Interview Tips from BJD
The interview is the most common form of selection technique used by organisations. A recent survey in 2017 by the CIPD found that just under four-fifths of companies make use of competency-based interviews. These are predominantly face-to-face, although there is an increased use of “distance interviews” (telephone, video/Skype). For this brief guide, we will focus solely on face-to-face – although most of the principles apply to any kind of interview.
Preparing in advance
- Location and transport
Make sure that you know exactly where your interview is going to be held; Google the postcode, and use “Street View” to find the exact building if it’s in an unfamiliar area. This will make it much less stressful when it comes to the day of the interview – don’t just put the postcode into an iPhone or smartphone and hope for the best. If you are using public transport, allow for connections and delays. Plan ahead.
- Researching the organisation
A good basic knowledge of the company, their market and competitors is crucial to reassuring an interviewer that you want to work for them – and not just anyone. Has the company been in the news recently? What challenges are they currently facing? You don’t need to know the business inside-out, but you should be able to demonstrate a professional interest.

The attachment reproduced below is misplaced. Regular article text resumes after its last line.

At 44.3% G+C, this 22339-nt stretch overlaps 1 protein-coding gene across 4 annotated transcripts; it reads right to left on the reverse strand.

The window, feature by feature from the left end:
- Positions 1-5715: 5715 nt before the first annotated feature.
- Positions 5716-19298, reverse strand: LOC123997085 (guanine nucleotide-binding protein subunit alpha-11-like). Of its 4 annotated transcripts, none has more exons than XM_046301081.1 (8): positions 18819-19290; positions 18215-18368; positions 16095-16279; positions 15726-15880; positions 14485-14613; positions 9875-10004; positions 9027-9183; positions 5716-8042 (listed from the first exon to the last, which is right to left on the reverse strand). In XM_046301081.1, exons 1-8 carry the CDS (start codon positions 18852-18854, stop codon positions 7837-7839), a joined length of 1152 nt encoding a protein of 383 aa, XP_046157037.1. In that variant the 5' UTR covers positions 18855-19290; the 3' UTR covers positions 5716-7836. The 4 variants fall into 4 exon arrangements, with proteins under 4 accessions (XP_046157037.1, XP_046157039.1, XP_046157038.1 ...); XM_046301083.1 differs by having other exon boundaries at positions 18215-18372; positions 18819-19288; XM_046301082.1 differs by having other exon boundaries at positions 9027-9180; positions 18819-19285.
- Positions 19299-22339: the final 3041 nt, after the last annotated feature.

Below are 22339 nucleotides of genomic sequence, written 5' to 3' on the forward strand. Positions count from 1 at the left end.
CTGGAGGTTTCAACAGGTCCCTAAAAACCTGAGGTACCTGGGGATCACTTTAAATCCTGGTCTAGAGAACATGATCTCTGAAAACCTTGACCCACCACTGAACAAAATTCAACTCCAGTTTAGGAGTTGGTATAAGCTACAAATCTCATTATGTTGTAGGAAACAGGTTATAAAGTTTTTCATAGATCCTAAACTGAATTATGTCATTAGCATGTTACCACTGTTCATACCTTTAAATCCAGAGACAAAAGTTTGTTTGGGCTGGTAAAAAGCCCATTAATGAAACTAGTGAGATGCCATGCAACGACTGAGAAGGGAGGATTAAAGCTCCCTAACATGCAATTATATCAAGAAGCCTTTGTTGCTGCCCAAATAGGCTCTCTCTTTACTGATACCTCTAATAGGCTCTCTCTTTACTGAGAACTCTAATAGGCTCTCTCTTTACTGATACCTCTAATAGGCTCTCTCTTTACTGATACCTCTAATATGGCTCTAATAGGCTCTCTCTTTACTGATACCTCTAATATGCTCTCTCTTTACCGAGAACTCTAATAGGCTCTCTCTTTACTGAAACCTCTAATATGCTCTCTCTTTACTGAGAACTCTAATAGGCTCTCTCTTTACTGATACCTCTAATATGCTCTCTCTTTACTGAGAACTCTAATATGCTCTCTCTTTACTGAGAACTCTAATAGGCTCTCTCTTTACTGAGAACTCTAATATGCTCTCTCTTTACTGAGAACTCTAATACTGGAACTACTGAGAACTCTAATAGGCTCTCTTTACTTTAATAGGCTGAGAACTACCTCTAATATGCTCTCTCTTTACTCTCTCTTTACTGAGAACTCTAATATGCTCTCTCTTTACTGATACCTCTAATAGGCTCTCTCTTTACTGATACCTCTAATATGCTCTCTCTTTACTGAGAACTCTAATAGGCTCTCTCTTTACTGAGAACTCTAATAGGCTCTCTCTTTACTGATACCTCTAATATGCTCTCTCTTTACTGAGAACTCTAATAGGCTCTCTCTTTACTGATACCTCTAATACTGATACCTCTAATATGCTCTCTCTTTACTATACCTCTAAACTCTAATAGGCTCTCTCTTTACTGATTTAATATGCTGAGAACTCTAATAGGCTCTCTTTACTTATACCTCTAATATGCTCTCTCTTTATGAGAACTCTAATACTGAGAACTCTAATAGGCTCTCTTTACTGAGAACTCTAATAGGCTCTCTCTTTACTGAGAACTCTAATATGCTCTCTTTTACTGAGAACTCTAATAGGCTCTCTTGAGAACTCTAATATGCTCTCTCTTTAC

- Prepare documents in advance
Have your CV and any notes printed out and ready to take in advance. We always recommend taking some ID along too – you may not be asked to show it, but some depots require photographic ID from all visitors before being allowed on-site.
Always dress smartly and appropriately for the role that you are applying for. It is always better to be slightly overdressed than under-dressed. It’s always safer to avoid wearing perfume or after shave, but if you do - apply it very sparingly; make sure that this isn’t the first thing that the interviewer notices when you walk into the room!
Arriving 5 minutes early is arriving on-time. Give yourself time to sign-in, relax and compose yourself before being called for your interview.
- First impressions
They say that the interview begins as soon as you walk into the building, so always be polite and courteous to everyone that you meet (but don’t overdo it!). When called, greet your interviewer politely with eye contact and a firm handshake.
If you have never had a competency-based interview, you might find this a bit daunting at first, but there really is no reason to worry. Competency-based interviews are actually easier to deal with than other types of interviews, because they are the easiest to prepare for. They are also a very fair way for an employer to assess candidates against each other.
For any given role, an employer will have a list of essential competencies, or skills. They will then ask you to demonstrate, using examples, that you have that particular skill, and they will ask you more in-depth questions based on that example. They will often then score each answer and it will give them a way of ‘measuring’ each candidate.
A good way to answer these types of questions is by using the STAR technique: